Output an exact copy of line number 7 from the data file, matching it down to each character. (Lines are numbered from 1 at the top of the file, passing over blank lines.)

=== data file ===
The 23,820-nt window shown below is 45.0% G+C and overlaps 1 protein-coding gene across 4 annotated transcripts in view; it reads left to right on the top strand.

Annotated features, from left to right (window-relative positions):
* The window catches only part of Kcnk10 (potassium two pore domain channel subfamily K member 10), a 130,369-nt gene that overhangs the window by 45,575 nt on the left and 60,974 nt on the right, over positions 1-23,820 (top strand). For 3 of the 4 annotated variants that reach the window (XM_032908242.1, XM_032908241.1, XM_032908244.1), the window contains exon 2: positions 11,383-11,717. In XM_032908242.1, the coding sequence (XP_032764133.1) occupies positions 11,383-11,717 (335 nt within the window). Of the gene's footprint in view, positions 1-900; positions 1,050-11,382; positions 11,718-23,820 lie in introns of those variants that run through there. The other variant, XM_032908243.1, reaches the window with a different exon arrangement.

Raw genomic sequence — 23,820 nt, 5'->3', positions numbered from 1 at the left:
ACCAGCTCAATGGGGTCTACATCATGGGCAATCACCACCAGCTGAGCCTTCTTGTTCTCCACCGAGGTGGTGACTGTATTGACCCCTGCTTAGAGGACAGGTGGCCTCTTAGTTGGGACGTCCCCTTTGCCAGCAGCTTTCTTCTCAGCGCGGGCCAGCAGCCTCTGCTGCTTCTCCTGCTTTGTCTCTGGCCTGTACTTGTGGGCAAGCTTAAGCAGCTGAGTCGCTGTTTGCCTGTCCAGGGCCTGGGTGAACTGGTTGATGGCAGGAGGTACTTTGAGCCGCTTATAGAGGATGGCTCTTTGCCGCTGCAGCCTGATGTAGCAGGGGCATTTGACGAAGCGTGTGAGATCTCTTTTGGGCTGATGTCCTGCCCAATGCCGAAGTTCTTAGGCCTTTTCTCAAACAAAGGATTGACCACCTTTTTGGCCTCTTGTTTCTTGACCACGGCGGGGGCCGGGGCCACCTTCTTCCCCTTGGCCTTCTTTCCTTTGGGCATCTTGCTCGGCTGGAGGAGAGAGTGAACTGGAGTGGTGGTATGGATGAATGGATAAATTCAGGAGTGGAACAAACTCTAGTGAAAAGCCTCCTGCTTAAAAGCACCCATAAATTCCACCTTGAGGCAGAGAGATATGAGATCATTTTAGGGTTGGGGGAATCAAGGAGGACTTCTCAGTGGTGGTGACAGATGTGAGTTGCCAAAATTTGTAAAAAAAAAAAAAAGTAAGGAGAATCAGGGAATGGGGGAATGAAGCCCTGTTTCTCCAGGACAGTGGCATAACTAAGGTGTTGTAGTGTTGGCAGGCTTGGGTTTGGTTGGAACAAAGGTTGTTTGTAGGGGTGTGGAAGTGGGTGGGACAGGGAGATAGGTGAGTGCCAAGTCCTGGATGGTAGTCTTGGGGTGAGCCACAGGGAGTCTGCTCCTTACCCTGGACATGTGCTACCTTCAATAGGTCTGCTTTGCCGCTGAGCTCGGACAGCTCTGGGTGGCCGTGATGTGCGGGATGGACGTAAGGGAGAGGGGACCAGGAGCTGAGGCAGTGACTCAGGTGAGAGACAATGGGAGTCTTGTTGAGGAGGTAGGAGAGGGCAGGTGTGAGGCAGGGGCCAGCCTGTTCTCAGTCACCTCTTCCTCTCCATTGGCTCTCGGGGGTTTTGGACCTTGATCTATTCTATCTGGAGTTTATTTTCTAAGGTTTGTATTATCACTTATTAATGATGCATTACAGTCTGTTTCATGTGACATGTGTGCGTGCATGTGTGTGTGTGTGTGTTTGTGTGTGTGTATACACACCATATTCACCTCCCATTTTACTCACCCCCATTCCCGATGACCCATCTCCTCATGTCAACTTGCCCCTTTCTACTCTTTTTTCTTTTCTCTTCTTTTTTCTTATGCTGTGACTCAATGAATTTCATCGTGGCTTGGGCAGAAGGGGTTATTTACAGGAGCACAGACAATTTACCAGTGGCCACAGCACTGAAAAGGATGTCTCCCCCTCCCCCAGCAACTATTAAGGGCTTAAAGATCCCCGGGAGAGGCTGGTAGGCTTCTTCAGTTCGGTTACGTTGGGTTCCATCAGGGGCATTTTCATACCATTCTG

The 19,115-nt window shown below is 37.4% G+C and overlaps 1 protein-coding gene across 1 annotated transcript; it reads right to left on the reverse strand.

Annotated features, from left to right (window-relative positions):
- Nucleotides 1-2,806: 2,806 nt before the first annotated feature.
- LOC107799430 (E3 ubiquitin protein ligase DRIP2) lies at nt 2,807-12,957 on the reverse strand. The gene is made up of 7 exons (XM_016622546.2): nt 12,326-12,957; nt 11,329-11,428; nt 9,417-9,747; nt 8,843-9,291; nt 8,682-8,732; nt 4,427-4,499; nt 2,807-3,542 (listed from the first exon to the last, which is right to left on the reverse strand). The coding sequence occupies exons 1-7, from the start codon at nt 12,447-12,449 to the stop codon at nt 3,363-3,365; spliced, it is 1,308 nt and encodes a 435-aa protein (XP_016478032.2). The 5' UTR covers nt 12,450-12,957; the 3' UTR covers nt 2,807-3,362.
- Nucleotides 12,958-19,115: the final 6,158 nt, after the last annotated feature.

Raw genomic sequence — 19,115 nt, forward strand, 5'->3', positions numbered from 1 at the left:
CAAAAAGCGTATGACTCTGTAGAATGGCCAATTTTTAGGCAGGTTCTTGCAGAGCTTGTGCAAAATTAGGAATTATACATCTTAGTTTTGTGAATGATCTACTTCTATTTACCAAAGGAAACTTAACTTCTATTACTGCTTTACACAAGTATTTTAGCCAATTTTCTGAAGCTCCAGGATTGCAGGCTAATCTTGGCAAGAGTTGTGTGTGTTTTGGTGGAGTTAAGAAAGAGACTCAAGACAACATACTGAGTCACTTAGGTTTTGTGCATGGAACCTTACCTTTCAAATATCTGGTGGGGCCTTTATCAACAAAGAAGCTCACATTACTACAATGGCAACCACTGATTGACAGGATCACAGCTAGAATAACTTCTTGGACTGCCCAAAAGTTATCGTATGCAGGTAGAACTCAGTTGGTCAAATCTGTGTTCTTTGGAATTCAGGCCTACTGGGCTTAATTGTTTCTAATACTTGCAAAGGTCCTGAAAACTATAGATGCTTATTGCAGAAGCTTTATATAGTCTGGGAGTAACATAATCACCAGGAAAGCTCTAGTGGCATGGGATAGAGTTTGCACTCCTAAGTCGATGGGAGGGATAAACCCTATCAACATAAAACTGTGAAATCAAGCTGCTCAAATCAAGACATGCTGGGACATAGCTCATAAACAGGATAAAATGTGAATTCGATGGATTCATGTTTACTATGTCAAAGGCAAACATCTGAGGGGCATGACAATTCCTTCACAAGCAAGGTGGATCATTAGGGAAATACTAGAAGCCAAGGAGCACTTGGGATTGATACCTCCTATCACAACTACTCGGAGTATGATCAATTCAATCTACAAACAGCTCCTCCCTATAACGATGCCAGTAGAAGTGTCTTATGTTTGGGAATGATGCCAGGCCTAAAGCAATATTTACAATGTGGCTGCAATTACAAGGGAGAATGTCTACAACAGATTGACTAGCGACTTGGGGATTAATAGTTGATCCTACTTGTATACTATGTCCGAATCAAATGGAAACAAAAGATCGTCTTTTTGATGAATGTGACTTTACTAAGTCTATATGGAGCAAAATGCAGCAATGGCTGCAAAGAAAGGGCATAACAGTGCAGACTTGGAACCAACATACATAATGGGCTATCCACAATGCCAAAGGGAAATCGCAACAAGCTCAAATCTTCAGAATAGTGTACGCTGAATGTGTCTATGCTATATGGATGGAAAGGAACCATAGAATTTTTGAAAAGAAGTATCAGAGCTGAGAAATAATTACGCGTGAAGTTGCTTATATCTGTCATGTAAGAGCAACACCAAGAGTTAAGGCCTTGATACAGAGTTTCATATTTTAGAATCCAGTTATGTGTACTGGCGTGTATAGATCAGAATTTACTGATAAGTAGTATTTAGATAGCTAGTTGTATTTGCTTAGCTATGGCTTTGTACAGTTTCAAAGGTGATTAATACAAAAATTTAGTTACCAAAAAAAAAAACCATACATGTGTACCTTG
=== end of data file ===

Annotated features, from left to right (window-relative positions):